Spiders Aid Important Research at U of R’s Laser Lab

March 2, 2011

Spiders – you either love them or hate them. The scientists at the University of Rochester’s Laboratory for Laser Energetics (LLE) love them.

After all, they are very valuable little co-workers.

The U of R’s LLE was established in 1970 as a center for the investigation of the interaction of intense radiation with matter. The quest of the LLE is to establish a long-term energy solution using controlled experiments with fusion.

One of the groundbreaking aspects of this experimentation is the use of spider silk in target mounting – spider silk produced right in the LLE.

For many decades, biologists and material scientists have been researching spider silk – a web-like fiber that the spider prepares as a net, cocoon for harnessing prey, or dragline to lower itself. Of the six types of silk the common spider produces, dragline silk is the most resilient, elastic, strong and biodegradable.

At LLE, dragline silk is used to provide a stable, low mass mount for targets used on the OMEGA Laser System.

Steven Noyes developed the system for spider silk target mounting.

Here’s how it works:

• First a spider is suspended upside down so that dragline silk may be collected.

• Silk is then wrapped around a wheel and placed under UV light to bond the silk to the spokes of the wheel.

• The wheel is then bonded to the target mount.

The goal of using spider silk to hold the target is to simulate a mid-air suspension. The less intrusive the mount, the more accurate the testing results. That is why four strands of spider silk, 3 tenths of a micrometer in diameter are used to hold the target in place.

The target is a millimeter diameter fuel capsule that is fused to produce helium and energy upon being imploded by the 60 OMEGA laser beams.

The LLE is home to the most powerful laser in the world, the Omega Laser System. It is the hope of LLE to create a nuclear reactor that will use controlled fusion as a nearly limitless energy source. With the help of their miniature lab assistants, they seem well on their way.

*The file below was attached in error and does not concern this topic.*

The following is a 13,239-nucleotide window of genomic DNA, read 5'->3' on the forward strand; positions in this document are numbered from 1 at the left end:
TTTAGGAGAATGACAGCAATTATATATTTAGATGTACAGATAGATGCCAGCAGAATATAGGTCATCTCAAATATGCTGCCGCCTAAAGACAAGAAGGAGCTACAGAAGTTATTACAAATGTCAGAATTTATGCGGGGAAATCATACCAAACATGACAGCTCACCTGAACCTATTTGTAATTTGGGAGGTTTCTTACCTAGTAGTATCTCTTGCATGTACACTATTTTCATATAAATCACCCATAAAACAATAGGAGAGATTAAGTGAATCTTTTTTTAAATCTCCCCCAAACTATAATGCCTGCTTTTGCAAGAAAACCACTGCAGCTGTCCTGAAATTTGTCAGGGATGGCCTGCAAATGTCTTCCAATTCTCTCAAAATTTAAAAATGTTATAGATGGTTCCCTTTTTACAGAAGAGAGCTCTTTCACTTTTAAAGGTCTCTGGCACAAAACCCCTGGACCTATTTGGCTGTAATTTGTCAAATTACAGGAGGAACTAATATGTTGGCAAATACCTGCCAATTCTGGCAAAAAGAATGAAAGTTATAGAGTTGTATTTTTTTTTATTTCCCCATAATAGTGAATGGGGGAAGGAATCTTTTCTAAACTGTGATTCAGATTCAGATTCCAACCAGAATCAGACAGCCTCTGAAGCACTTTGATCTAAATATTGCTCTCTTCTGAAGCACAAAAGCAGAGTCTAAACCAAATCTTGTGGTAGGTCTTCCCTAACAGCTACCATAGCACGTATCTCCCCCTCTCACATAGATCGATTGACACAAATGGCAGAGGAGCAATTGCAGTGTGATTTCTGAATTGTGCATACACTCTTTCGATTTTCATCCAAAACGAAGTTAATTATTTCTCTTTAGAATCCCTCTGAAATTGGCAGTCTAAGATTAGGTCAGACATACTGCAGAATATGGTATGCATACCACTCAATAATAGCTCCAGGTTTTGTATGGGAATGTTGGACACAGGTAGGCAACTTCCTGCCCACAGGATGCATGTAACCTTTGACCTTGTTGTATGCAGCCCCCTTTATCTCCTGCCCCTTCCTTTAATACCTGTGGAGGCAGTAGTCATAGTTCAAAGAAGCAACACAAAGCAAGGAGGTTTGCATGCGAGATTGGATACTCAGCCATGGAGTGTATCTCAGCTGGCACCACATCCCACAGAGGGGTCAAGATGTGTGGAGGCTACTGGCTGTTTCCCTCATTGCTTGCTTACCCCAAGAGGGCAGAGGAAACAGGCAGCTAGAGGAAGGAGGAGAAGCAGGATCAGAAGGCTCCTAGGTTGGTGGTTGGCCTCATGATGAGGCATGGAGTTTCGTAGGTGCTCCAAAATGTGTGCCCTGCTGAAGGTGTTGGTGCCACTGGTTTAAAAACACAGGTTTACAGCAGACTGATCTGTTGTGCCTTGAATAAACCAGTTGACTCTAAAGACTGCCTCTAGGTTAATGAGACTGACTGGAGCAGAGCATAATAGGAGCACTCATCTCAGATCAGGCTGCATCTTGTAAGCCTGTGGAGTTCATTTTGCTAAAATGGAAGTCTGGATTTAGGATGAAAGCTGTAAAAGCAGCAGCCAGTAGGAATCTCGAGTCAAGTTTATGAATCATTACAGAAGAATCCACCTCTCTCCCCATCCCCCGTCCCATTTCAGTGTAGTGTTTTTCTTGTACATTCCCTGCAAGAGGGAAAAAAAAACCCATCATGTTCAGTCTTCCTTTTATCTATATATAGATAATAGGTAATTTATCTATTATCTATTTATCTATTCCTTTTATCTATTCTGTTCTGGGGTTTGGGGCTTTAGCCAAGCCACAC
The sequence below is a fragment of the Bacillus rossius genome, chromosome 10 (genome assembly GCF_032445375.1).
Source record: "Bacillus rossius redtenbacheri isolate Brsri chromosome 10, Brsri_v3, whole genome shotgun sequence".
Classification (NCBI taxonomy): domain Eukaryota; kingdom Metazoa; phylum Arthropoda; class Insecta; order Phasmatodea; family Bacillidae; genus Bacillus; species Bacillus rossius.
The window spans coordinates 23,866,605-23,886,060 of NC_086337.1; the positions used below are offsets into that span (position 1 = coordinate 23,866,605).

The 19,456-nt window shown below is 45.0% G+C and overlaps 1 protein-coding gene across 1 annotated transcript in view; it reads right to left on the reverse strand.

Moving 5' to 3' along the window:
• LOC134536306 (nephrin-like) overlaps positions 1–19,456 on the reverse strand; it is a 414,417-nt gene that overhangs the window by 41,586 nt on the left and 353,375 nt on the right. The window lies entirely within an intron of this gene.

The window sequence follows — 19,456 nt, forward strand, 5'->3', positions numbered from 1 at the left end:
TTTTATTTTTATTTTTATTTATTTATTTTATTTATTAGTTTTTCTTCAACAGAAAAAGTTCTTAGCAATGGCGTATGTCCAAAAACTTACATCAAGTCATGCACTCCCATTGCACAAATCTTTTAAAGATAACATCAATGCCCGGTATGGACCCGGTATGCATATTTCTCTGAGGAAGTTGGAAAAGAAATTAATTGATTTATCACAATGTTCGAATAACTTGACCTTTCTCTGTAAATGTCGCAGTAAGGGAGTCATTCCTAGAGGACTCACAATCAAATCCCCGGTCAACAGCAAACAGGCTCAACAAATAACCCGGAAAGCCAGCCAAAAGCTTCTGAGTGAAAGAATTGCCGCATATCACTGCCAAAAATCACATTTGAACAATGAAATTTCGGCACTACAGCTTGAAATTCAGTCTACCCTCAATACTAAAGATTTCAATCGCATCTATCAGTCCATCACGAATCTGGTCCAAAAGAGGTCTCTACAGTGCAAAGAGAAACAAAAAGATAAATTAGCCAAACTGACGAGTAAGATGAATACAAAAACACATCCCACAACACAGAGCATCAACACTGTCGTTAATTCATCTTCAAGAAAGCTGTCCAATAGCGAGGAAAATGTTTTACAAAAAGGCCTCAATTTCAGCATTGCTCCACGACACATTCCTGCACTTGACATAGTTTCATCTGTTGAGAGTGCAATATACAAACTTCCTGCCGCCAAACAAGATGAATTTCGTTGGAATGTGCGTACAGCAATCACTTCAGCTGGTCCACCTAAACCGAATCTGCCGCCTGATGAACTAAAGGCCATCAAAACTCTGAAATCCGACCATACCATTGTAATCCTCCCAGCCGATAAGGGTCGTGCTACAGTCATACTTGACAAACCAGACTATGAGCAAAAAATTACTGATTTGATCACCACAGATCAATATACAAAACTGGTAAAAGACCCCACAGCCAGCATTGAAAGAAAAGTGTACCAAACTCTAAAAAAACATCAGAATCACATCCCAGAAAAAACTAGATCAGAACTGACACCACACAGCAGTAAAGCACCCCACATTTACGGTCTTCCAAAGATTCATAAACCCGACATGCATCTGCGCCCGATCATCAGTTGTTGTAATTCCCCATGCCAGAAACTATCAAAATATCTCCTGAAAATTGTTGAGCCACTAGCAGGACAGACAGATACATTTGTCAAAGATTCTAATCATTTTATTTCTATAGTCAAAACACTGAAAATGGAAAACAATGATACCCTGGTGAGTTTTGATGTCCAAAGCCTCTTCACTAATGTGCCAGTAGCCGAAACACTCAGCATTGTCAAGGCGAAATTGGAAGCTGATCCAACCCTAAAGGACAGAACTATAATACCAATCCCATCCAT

For more information on the Laboratory for Laser Energetics, click here.

STEM Mentor Program Visits U of R’s Optics Program

December 31, 2010

Members of the STEM Mentor Program and the University of Rochester's Department of Optics

Recently, the University of Rochester’s doctoral program in Optics hosted members of the STEM Mentor Program. 

The STEM (Science, Technology, Education and Math) Mentor Program is an innovative partnership between  The Rochester Area Colleges Center for Excellence in Math and Science (The Center) and Big Brothers Big Sisters of Greater Rochester.

STEM Bigs (who have an interest/education/or career in STEM fields) and Littles (whom are in grades 4-6) visited the University of Rochester’s Institute of Optics in Goergen Hall for a highly interactive afternoon of optics fun. 

Doctoral students working with Professor Andrew Berger presented “Optics is Everywhere” – showing the Littles that, indeed, the field of optics is something they experience everyday. They also got to experiences aspects of optics they never had before, such as looking at their skin via a heat imaging camera.

A huge thank you to Dr. Berger and his students for sharing their passion with the STEM Mentor Program.  It was a wonderful opportunity for the Littles not only to learn about Optics, but to visit a university campus and to see a diverse group of scientists at work (and play!)

Enjoy these photos that capture the spirit of the day.

Littles from the STEM Mentor Program at their "Optics is Everywhere" presentation


Article and photos by Caurie Putnam – Coordinator of the STEM Mentor Program – cputnam3@zimbra.naz.edu